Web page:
Secretary Lonnie Bunch on Why the Smithsonian Is Talking About Race

In a deeply divided moment, a new initiative aims to bring Americans together by reckoning with our racial past

An interactive lunch counter at the African American History Museum
An interactive lunch counter at the African American History Museum lets visitors grapple with moral dilemmas of the civil rights movement. NMAAHC / Eric Long

Soon after the National Museum of African American History and Culture opened, I witnessed a powerful exchange. At the casket of Emmett Till, two families of different races met and struck up a conversation. Working together, both sets of parents helped to explain to their children the meaning of his death: how the 14-year-old had been murdered, how it became a rallying cry for the civil rights movement, and why we remember his story today.

To me, this moment revealed the great strength of museums. Museums bring people of different backgrounds, experiences and beliefs together. Museums ask audiences to enter a common space and explore a common interest. Museums create informal communities of learning, helping people recognize how much we share, despite our differences, and how much those differences can help us grow.

For 175 years, the Smithsonian has embraced the notion that America’s shared past and present shape its collective future. This is especially true today. Overcoming the challenges we face as a society—climate change, the pandemic, the chasm of race—depends on communal will and joint action. And as a trusted source of information, expertise and dialogue, the Smithsonian has a unique opportunity to help.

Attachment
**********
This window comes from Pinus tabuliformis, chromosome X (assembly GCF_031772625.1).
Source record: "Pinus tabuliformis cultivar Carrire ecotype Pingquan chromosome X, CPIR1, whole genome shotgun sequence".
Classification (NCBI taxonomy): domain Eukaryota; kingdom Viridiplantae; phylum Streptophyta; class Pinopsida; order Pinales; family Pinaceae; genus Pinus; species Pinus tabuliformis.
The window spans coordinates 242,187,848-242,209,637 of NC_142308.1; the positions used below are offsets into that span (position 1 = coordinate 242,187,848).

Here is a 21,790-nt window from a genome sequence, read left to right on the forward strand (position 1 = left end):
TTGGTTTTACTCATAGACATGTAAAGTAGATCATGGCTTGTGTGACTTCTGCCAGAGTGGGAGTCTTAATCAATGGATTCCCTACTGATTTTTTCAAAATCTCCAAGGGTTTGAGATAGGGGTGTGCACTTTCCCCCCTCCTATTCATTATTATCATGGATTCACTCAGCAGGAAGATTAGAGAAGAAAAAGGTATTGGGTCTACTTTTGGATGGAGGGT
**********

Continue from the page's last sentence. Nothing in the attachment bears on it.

That is why this summer the Smithsonian launched an ambitious, institution-wide initiative—Our Shared Future: Reckoning with Our Racial Past. This initiative will explore the history and legacy of race and racism through interdisciplinary scholarship, dialogue, engagement and creative partnerships. Beginning with a national summit on August 26, a series of integrated events—from conferences to town halls to immersive pop-up experiences—are designed to spark conversations nationally, regionally, locally, and among friends and family. This programming will intentionally bring together individuals who usually have little interaction and who might disagree, creating an opportunity for conflicting voices to be heard and to collaborate.

The history of race and racism affects every individual in this country. All Americans have race, culture and traditions; all Americans inherit a complex racial past and live in a world shaped by its legacy. As the great James Baldwin wrote, “History is literally present in all that we do.”

I have long believed the Smithsonian can be the glue that holds the country together, even on a topic as challenging and nuanced as race. In a divided moment, the Smithsonian can remind audiences of our shared history, heritage and hopes for the future.

The Smithsonian’s “Our Shared Future: Reckoning with Our Racial Past” initiative was developed to spark comprehensive discussion around the impact of race and racism. The initiative will feature three national summits taking place through 2021-2022 along with regional and local pop-up events, an online curriculum, educational resources and interactive dialogues on social media.

The first summit, on the topic of race and wellness, will be held on August 26 at 7 p.m. ET. Join Secretary Bunch and a panel of esteemed experts at

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